“Jeopardy!” Host Mike Richards Steps Down (UPDATED)

By Terrance Turner

Aug. 11, 2021 (updated Aug. 20)

“Jeopardy!” host Mike Richards is stepping down.

After quitting the hosting job on Aug. 20, Richards is now out as executive producer of the game show. He is also leaving his post as executive producer of “Wheel of Fortune”, according to a memo to staff that was confirmed by Sony Pictures Television, which produces both shows.

“Dear Team, I’m writing to let you know that Mike will no longeer be serving as executive producer as EP of Wheel and Jeopardy! effective immediately. We had hoped that when Mike stepped down from the host position at Jeopardy! it would have minimized the disruption and internal difficulties we have all experienced these last few weeks. That clearly has not happened,” Suzanne Prete, an executive with the game shows, said in the memo.

After starting filming on Aug. 20, Richards released a statement that read, in part:

“As I mentioned last week, I was deeply honored to be asked to host the syndicated show and was thrilled by the opportunity to expand my role. However, over the last several days it has become clear that moving forward as host would be too much of a distraction for our fans and not the right move for the show. As such, I will be stepping down as host effective immediately. As a result, we will be canceling production today.

SPT will now resume the search for a permanent syndicated host. In the meantime, we will be bringing back guest hosts to continue production for the new season, details of which will be announced next week. I want to apologize to each of you for the unwanted negative attention that has come to Jeopardy! over the last few weeks and for the confusion and delays this is now causing.”

Richards’ resignation comes after the Anti-Defamation League called for him to be investigated. An article in The Ringer revealed that, while host of The Randumb Show podcast in 2013-14, Richards made offensive remarks about women, Jews, and the homeless. Sony Pictures Television (SPT) said in a statement today that it was “surprised” by Richards’ comments. But Richards will remain executive producer of the show (even though The Ringer cites multiple sources describing how staff morale has deteriorated under Richards’s watch as EP).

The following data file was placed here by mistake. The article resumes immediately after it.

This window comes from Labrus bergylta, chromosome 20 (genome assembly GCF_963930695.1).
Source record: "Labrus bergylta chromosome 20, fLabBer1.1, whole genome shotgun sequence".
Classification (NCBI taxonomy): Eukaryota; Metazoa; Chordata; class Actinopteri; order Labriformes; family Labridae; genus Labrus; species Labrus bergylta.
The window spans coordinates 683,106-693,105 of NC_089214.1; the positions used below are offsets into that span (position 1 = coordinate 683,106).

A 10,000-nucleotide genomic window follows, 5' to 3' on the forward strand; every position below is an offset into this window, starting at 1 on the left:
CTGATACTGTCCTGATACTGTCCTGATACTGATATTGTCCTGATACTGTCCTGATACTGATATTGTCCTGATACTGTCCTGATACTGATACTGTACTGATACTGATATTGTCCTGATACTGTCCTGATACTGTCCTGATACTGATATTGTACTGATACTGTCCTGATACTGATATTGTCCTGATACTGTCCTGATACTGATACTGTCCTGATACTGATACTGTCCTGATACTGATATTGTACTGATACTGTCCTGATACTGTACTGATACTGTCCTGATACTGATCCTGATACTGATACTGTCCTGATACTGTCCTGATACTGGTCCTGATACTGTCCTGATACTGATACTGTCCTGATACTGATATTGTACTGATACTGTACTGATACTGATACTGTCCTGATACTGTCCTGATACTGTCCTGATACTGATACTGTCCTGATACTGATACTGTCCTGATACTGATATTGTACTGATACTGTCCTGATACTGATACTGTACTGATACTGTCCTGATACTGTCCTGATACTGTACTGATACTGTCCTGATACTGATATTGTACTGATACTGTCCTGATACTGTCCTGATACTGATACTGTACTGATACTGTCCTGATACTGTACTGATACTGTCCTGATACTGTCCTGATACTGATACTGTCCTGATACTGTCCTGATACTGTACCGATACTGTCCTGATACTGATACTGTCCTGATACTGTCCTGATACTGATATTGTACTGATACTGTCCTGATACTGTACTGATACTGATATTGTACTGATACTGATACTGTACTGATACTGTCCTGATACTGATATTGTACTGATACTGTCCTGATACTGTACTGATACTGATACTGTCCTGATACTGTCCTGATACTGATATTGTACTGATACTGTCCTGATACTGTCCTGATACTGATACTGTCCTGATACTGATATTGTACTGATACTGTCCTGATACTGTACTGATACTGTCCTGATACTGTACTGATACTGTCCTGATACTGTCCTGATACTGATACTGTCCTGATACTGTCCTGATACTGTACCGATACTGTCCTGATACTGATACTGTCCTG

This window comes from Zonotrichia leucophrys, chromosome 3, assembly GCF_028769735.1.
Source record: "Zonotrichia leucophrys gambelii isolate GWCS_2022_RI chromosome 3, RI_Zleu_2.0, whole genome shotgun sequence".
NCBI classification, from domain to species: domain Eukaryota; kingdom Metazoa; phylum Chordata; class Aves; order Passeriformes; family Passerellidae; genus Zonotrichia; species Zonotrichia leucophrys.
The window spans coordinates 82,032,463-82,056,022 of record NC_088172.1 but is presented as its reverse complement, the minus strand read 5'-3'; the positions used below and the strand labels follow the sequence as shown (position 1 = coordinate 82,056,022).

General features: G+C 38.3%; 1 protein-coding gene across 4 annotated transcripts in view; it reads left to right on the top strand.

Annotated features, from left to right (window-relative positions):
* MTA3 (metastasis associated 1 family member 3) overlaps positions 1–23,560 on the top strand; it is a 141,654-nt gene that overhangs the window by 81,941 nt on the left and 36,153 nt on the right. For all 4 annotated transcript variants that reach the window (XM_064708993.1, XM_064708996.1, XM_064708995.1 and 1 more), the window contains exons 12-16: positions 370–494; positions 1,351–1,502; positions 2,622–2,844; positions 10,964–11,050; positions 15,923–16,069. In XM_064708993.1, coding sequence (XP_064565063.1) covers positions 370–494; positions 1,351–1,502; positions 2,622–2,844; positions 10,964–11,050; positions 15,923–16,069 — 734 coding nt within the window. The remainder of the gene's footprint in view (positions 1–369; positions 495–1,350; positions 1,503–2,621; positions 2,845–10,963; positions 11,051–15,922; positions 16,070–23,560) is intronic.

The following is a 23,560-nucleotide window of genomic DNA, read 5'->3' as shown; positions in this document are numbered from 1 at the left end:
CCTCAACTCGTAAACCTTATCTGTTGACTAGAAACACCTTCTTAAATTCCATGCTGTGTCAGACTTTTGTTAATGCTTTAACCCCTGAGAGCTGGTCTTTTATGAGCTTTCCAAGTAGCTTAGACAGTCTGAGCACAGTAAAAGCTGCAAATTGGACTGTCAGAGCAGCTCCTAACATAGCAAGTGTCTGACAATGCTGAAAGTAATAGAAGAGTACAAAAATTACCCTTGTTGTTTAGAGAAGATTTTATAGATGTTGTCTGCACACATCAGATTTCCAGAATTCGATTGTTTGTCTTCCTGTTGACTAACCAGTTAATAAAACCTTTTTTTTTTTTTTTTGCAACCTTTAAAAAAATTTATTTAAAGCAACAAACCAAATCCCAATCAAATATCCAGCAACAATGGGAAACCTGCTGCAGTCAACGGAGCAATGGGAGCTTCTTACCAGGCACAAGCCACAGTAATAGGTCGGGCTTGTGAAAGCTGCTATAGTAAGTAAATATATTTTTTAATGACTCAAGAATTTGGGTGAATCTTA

“Jeopardy!” executive producer Mike Richards was named the new permanent host of the show on August 11. Sony Pictures Television announced the news in a statement. Actress and neuroscientist Mayim Bialik will host “primetime and spinoff series, including the upcoming all-new Jeopardy! National College Championship set to air on ABC next year, as the studio looks to extend the Jeopardy! franchise to new platforms,” Sony said in a statement.

Richards replaces beloved “Jeopardy!” host Alex Trebek, who died from pancreatic cancer last November. (He had hosted the show for 36 years.) After seven months of rotating weekly hosts that included Aaron Rodgers, Anderson Cooper, and Katie Couric, the daily quiz show finally has a new permanent host. When the show begins its 38th season on Sept. 13, Richards will be at the helm.

“Never in my wildest dreams could I have imagined being chosen to step into a role of this magnitude,” Richards said in a press release. Bialik separately tweeted: “Been waiting a long time to tell you all. Really really honored and astounded and excited for this – it’s beyond anything I ever imagined could happen.”

But not everybody is happy. Many are lamenting that actor LeVar Burton, who had campaigned for the job and served as a weekly host, did not get the job:

There are also concerns about the pasts of both hosts. According to the Associated Press, Richards served as executive producer of “The Price Is Right” and “Let’s Make a Deal” for over a decade. But his tenure on “Price” was marred by a discrimination lawsuit. Brandi Cochran, who served as a model on the show, filed suit against CBS, the “Price” production, and Richards in 2016 for sexual harassment and discrimination on the basis of pregnancy, among other things. According to the complaint: